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Catcher
04-05-2001, 08:19 AM
With the purchase of a decent mower, I'd like to have it sink it's 'teeth' into some decent grass as well. I am in the process of having a soil-sample processed to optimize the turf for the season. My question is, is there really a big difference between fertilizer brands? Homeowners don't have access to commercial brands as readily as you guys - so keeping it with the commonly known (unless you have some advice on better stuff) like Scotts, Farm Bureaus Lawn Science and the likes. Does it make a difference or do they just 'package the same stuff in different bags', roughly speaking.
Any advise on fertilizing/ treating the lawn for a healthy appearance through the season would be apreciated.

BIG D
04-06-2001, 06:12 PM
Yes, There is a difference in fertilizers. Basically, the homeowner brands use more filler. This is so the homeowner has less of a chance to "burn" the lawn. As far as a recommendation on type of fertilizer to buy I would say it would depend on the type of grass and weather in your area. What weeds and insects are in your area, etc. Maybe give another post with some info.
Big D

thelawnguy
04-06-2001, 10:01 PM
The homeowner blends also have a low slow release content, so you get that three-day nitrogen bloom that scotts so heavily advertises. Fine if you like mowing your lawn twice a week.

Skookum
04-07-2001, 05:50 PM
For a Homeowner - Stick with Scott's! It might seem expensive, but it is by far the best you can get off the shelf.

I know several homeowners that have used Scott's brand 4 step program for years and they have the best looking lawns around.

Kansas Turf Man
04-08-2001, 11:32 PM
Go to a local nursery. They will often carry what works best with the soils in your particular area. Ask them what works best and ask why it works for them. If the price is OK they buy it from them. If not go to another store even Wal-Mart and find what meets their description the closest. That may get you somewhere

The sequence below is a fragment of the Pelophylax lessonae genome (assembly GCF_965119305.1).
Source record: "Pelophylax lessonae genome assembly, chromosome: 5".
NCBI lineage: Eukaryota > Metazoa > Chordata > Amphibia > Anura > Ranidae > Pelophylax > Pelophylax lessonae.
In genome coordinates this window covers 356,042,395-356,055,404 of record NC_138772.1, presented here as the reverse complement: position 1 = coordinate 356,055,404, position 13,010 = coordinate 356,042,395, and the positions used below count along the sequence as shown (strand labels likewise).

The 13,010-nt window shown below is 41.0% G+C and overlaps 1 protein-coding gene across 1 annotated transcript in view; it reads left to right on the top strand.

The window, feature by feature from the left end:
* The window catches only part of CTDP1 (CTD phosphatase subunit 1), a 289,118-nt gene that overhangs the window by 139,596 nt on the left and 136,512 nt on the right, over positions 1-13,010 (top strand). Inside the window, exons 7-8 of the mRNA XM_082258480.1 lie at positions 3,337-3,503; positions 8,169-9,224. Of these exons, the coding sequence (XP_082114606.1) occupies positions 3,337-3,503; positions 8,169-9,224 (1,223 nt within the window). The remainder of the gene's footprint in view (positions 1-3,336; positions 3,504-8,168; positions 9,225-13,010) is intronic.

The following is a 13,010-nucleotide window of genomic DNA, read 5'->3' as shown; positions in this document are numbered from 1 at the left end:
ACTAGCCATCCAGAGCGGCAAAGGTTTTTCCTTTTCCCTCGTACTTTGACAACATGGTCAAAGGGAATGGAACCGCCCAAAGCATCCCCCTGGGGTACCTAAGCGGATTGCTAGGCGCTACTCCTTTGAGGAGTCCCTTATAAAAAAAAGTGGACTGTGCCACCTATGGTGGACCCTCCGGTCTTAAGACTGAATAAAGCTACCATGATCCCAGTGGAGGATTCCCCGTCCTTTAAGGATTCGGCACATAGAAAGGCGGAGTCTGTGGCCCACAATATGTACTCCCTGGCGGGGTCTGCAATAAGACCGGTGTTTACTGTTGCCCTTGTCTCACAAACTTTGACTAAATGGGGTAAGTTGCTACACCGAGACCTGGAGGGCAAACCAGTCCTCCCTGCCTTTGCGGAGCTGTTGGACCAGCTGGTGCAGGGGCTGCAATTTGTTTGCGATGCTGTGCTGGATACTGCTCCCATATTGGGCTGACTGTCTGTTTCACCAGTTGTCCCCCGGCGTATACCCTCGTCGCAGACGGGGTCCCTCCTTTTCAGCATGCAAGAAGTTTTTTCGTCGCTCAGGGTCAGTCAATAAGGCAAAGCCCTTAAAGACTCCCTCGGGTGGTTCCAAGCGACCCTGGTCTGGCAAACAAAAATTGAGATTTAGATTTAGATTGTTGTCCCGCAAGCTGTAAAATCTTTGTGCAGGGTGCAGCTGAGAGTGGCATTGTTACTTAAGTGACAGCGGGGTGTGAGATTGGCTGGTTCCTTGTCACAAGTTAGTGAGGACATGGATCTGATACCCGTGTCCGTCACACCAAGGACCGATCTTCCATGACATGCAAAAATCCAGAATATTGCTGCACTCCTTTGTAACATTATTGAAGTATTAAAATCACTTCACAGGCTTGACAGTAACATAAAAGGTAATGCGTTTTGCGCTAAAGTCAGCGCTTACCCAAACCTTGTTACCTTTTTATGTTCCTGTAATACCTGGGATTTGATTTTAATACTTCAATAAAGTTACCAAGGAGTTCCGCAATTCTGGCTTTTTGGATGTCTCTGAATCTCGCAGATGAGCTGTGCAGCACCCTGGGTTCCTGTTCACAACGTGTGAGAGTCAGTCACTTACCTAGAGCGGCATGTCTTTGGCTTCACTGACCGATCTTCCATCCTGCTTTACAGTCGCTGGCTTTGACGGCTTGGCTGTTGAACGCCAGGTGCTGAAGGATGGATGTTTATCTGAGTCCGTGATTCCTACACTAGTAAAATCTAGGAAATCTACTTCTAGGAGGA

Good Luck

smithsonmi
04-09-2001, 12:44 PM
Try your local agricultral supply.

Great prices on tried and true products.

Catcher
04-10-2001, 07:38 AM
Thanks everyone,
Big D.,
the climate here in Michigan is usually hot with very high humidity throughout the summer. The lawn is mostly made up uf Kentucky blue and some Rye. Half of the lawn is shaded pretty well the other half is exposed to full sun. The soil offers good drainage being mostly sand with some clay patches. I have a soil-test underway also. I also think there's every weed possible is represented here, chickweed and broadleaves with the apropriate army of cinchbugs, grubs and some other critters. (sorry, not too educated about all the bugs, I'll work on it though)
Lawnguy,
not sure what you mean by 3day bloom. Are you associating the slow release with a weeks long of growth and then - nothing? BTW, had to mow the weeds twice a week last year without fertilizing.
Skookum,
Scotts being the most advertised brand, it was on top of my list; However - the local Farm Bureau has a similar 4-step program with a less touted product, hence the question if there may be the same product in different bags.
Kansas Man,
Good advise, but the nurserys in Michigan tend to push whatever brand they happen to have on the shelf.
I guess I'll wait for the soil-test to get back and replenish/ adjust whatever imbalance they may discover and haul some fertilizer home, most likely the Farm Bureau brand .....

Skookum
04-10-2001, 02:30 PM
Catcher,

I am very aware of same product in a different bag theory. I worked for a large bakery years ago where the so called generic bread was exactly the same premium bread for 1/4 the price. It was just changed over on the bagger as it ran on the line.

But, I truely do doubt that you would find the same qaulity or the same product in a local farm center bag as a Scott's bag. I am one of the first to say Price is not always a indicator of a better product. But, on this topic, Scott's is well worth the extra money. It is a tried a true product that was made for the homeowner. I have a few residential accounts that I use Scott's 4 step program.

Now, I do understand from a few posts here and in a few trade mags that Scott's has sold it's line to, I think, the Anderson's. So maybe things will change. But, for years Scott's has always had a unsurpassed quality product. A good example is their grass seed line. It costs more, but very few if any weed seeds in the mix.